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What are these?

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arthuriv View Drop Down
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    Posted: October 14 2010 at 7:45pm
They kind of look like bristle worms except for their heads look different at least compared to the ones I have in my tanks.
 
 
 
Thank you!
Arthur
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Post Options Post Options   Thanks (0) Thanks(0)   Quote Mark Peterson Quote  Post ReplyReply Direct Link To This Post Posted: October 14 2010 at 10:33pm
Scavenging Polychaete worms.
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Post Options Post Options   Thanks (0) Thanks(0)   Quote arthuriv Quote  Post ReplyReply Direct Link To This Post Posted: October 14 2010 at 11:31pm
Originally posted by Mark Peterson Mark Peterson wrote:

Scavenging Polychaete worms.
 
Are they good or bad?
 
I'm assuming since it is a scavenger it is good!
 
Thank you!
Arthur


Edited by arthuriv - October 14 2010 at 11:51pm
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Post Options Post Options   Thanks (0) Thanks(0)   Quote TriggerHappy Quote  Post ReplyReply Direct Link To This Post Posted: October 15 2010 at 12:28am
T-r-i-double gha-er
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Post Options Post Options   Thanks (0) Thanks(0)   Quote CapnMorgan Quote  Post ReplyReply Direct Link To This Post Posted: October 15 2010 at 2:10am
I would toss them asap! Read this:

Steve
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Post Options Post Options   Thanks (0) Thanks(0)   Quote Mark Peterson Quote  Post ReplyReply Direct Link To This Post Posted: October 15 2010 at 9:59am
For the benefit of the entire club, I have copied below, the PM that I sent to Arthur in response to his inquiry.

Perhaps it will put your mind at ease to know that in my 17 years in this hobby with dozens of my own tanks, adding numerous types of organisms, always leaving strange critters in my tanks, adding uncured LR fresh from the ocean, I've never had a coral eating worm and to my knowledge never had a problem with Isopods. I'm not saying they weren't there. I don't know, but I've never had any organism that I could not take care of in one way or another.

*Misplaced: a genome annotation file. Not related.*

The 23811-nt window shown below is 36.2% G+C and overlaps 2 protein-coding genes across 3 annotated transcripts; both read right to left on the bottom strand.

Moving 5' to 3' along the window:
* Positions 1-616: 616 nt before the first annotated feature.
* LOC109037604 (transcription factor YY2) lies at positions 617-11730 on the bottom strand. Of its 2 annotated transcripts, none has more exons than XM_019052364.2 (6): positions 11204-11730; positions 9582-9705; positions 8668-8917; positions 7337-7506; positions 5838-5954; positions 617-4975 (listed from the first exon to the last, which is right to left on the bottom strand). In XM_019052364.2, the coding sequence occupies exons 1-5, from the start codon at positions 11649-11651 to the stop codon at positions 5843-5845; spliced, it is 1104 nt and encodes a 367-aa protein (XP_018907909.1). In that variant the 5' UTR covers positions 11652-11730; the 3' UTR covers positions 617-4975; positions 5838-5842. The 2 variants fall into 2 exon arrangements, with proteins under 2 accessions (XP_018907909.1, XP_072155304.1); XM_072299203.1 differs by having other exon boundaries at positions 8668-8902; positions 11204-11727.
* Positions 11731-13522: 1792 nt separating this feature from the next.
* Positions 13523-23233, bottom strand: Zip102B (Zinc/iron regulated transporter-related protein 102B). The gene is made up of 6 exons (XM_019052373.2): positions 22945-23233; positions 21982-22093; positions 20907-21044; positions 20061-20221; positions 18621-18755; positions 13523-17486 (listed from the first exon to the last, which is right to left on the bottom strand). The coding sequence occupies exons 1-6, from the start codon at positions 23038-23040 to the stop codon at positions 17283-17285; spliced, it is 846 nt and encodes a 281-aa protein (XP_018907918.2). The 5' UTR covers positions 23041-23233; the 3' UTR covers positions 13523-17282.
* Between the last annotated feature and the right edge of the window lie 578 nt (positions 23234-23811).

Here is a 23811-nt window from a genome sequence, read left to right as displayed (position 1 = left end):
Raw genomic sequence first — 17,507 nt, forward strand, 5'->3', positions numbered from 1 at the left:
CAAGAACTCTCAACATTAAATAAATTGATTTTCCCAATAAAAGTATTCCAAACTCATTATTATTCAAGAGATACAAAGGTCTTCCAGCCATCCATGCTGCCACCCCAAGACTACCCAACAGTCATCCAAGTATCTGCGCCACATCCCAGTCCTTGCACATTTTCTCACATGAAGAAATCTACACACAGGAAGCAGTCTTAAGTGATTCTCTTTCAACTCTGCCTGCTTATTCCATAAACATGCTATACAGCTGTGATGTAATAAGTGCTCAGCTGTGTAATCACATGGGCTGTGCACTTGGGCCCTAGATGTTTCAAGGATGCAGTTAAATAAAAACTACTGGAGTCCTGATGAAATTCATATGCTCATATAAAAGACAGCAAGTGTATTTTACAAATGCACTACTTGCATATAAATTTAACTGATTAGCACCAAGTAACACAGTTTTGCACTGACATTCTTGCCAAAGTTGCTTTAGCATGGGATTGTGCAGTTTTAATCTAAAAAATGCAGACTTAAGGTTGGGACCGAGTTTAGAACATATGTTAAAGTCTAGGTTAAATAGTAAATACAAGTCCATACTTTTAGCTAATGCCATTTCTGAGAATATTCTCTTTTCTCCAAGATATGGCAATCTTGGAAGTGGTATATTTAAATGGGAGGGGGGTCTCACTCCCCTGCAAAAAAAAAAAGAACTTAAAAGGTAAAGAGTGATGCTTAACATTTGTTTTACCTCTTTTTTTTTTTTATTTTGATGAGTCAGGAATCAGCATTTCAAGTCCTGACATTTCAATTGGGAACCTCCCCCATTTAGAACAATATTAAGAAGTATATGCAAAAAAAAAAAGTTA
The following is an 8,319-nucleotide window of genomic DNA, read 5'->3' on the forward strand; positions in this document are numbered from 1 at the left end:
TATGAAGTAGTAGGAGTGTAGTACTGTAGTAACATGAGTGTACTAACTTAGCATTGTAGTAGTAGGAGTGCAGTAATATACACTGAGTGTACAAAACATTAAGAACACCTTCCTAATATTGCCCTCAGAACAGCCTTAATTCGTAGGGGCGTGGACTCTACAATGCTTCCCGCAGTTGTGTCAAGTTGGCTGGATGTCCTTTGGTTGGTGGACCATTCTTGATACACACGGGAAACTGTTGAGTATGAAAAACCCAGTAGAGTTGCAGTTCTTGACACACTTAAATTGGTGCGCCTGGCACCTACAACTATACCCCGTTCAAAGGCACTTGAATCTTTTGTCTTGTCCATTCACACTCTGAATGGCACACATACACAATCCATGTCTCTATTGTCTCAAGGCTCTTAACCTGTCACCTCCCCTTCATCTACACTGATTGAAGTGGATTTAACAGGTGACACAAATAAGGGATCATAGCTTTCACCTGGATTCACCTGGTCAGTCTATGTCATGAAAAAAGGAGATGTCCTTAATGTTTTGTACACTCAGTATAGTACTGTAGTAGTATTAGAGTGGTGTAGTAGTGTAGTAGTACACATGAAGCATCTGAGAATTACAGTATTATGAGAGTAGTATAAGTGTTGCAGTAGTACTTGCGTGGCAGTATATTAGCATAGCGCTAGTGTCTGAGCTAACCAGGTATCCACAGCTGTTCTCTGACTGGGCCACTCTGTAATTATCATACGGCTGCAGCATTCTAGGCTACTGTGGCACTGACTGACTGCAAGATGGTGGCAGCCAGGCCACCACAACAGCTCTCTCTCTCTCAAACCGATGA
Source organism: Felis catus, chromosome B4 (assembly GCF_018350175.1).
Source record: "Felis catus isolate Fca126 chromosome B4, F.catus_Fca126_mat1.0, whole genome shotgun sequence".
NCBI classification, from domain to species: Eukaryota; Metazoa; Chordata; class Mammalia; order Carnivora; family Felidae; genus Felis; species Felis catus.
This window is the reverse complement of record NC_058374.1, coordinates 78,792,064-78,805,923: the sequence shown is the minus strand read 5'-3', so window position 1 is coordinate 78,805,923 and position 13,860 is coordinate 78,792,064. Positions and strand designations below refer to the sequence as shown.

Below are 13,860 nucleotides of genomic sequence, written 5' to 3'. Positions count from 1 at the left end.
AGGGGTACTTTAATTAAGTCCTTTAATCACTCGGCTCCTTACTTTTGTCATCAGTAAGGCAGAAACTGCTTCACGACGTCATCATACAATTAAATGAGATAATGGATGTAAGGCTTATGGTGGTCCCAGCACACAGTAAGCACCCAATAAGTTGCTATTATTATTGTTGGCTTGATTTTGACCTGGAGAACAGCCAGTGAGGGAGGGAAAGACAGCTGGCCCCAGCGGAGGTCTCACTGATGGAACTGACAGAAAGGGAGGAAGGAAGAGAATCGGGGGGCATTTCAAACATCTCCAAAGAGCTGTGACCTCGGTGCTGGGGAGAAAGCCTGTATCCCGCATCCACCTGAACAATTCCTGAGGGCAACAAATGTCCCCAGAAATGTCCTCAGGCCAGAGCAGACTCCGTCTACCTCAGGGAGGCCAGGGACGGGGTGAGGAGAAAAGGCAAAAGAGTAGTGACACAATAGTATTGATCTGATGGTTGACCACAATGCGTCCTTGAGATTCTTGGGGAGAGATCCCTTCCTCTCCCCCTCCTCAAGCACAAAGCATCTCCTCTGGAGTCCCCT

We should recognize that some of the living things introduced into our tanks do not survive. Many organisms soon die because the conditions, mostly food, are not right for them. Flatworms, Aiptasia and Red Bugs are the worst and we know how to control or eradicate those.

I allow and even encourage diversity and believe my tanks have been so much the better for it. A few years ago, when I was growing coral for part of my income, visiting hobbyists loved to sit and examine my tanks. They would often comment on the wonderful abundance of life in my tanks compared to others. I must have been doing something right. Smile 

Keep your arms and hands in the tank and enjoy the ride.

Mark
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Post Options Post Options   Thanks (0) Thanks(0)   Quote Mark Peterson Quote  Post ReplyReply Direct Link To This Post Posted: October 15 2010 at 10:19am
Besides, that crazy long worm from Oregon does not seem the same type of worm as in Arthur's pic.

Rob Toonen says, "Polychaetes are an important, but much maligned, part of a healthy reef environment."

He even pictures this worm the Scavenging polychaete Eunice antennata, that has antennae not unlike those on Arthur's worms.



Maybe I should add that, because of the way I create my reef systems, no skimmers, in the sunlight, encouraging algae growth and herbivores, I may be a little different than the typical hobbyist. The pristine manicured tank with ultra clean rock and sand may not handle these scavengers as well. There just isn't anything for them to eat, so they crawl out, taste the coral and say, "Hey, that's better than nothing."
Just a thought.Embarrassed




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Post Options Post Options   Thanks (0) Thanks(0)   Quote xlr8r Quote  Post ReplyReply Direct Link To This Post Posted: October 15 2010 at 11:10am
Mark, I fully agree with you. I'm relatively new to this hobby but feel that diversity only helps a tank. I have no sump/skimmer/refugium ect. I have done only 1 water change in the 7 or so months that its been running. I rely on, and encourage, scavengers and macro algea and other "things" to help keep a balance. I want a tank full of life. A "busy" tank is much more interesting.  Just my $.02.
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